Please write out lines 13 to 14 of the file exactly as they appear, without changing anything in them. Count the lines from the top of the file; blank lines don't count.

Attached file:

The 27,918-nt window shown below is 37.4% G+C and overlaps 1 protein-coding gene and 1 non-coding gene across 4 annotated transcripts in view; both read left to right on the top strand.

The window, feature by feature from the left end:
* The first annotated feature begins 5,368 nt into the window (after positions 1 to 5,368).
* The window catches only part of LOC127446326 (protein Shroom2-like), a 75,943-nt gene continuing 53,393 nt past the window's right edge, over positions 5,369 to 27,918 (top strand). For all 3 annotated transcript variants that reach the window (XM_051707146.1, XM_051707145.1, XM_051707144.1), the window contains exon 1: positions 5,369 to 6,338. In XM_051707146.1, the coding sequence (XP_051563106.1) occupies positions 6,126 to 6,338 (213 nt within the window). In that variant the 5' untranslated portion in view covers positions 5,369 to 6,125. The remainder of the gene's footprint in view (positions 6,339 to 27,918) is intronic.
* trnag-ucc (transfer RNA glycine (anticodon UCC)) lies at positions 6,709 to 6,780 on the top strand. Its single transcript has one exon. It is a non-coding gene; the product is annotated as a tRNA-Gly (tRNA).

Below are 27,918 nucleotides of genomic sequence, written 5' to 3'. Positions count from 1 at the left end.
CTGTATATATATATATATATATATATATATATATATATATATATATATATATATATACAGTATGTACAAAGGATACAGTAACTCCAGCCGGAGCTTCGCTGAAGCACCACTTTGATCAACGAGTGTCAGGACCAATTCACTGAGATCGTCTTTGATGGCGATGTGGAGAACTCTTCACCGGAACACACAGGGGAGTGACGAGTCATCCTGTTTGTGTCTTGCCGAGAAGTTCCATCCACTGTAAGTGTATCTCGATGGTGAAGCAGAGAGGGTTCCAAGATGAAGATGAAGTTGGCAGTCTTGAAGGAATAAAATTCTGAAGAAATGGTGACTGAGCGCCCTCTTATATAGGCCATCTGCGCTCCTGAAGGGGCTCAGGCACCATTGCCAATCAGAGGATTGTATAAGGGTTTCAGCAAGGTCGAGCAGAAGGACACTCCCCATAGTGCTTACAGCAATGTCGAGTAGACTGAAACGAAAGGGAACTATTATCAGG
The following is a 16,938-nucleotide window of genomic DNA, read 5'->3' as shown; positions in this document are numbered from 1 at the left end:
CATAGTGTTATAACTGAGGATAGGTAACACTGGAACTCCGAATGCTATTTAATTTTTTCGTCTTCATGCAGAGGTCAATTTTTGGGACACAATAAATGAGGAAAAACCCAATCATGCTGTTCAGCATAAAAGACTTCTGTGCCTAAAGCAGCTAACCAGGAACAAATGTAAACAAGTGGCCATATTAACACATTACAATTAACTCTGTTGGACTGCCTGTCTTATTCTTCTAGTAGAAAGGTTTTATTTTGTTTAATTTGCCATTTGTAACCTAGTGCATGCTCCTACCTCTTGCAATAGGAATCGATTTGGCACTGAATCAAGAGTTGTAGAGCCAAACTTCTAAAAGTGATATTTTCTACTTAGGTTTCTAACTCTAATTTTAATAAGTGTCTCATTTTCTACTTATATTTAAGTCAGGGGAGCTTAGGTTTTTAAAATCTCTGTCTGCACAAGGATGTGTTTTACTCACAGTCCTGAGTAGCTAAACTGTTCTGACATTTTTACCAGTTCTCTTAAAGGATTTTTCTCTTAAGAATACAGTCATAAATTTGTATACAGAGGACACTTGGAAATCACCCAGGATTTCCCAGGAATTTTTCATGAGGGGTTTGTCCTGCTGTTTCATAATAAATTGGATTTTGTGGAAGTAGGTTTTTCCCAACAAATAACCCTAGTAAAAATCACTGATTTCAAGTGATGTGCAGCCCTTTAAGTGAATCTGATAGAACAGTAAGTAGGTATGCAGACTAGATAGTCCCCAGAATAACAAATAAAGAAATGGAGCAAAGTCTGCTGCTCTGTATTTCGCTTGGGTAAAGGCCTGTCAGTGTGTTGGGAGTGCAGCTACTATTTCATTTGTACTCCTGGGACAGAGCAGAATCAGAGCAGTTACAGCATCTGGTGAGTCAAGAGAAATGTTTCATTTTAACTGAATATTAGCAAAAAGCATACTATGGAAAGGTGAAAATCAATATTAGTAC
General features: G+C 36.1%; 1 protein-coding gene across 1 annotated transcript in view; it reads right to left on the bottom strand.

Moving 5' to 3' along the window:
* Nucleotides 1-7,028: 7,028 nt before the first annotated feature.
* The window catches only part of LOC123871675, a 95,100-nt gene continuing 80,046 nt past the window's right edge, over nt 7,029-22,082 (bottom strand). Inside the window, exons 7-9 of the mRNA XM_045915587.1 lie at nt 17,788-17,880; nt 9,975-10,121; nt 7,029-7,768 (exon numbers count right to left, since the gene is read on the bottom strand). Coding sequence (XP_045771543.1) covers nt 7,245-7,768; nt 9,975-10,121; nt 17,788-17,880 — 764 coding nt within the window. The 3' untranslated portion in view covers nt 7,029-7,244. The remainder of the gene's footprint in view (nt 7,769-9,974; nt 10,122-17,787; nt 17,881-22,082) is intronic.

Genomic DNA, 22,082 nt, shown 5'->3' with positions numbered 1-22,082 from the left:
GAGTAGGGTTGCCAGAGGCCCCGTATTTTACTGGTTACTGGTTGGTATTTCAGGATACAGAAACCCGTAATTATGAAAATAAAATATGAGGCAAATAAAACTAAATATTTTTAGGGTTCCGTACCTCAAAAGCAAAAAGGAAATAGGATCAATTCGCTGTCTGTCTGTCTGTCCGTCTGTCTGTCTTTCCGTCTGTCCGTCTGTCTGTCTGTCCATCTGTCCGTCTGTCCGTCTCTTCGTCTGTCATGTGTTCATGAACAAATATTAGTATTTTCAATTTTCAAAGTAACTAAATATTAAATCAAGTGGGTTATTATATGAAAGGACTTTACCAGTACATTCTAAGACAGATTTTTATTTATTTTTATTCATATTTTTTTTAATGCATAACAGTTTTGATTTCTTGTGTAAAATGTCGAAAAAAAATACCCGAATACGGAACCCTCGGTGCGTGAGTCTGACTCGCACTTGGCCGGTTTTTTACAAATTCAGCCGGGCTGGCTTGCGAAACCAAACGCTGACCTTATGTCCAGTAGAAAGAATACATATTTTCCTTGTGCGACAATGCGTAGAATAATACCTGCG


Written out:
* The window catches only part of LOC123871675, a 95,100-nt gene continuing 80,046 nt past the window's right edge, over nt 7,029-22,082 (bottom strand). Inside the window, exons 7-9 of the mRNA XM_045915587.1 lie at nt 17,788-17,880; nt 9,975-10,121; nt 7,029-7,768 (exon numbers count right to left, since the gene is read on the bottom strand). Coding sequence (XP_045771543.1) covers nt 7,245-7,768; nt 9,975-10,121; nt 17,788-17,880 — 764 coding nt within the window. The 3' untranslated portion in view covers nt 7,029-7,244. The remainder of the gene's footprint in view (nt 7,769-9,974; nt 10,122-17,787; nt 17,881-22,082) is intronic.

Genomic DNA, 22,082 nt, shown 5'->3' with positions numbered 1-22,082 from the left: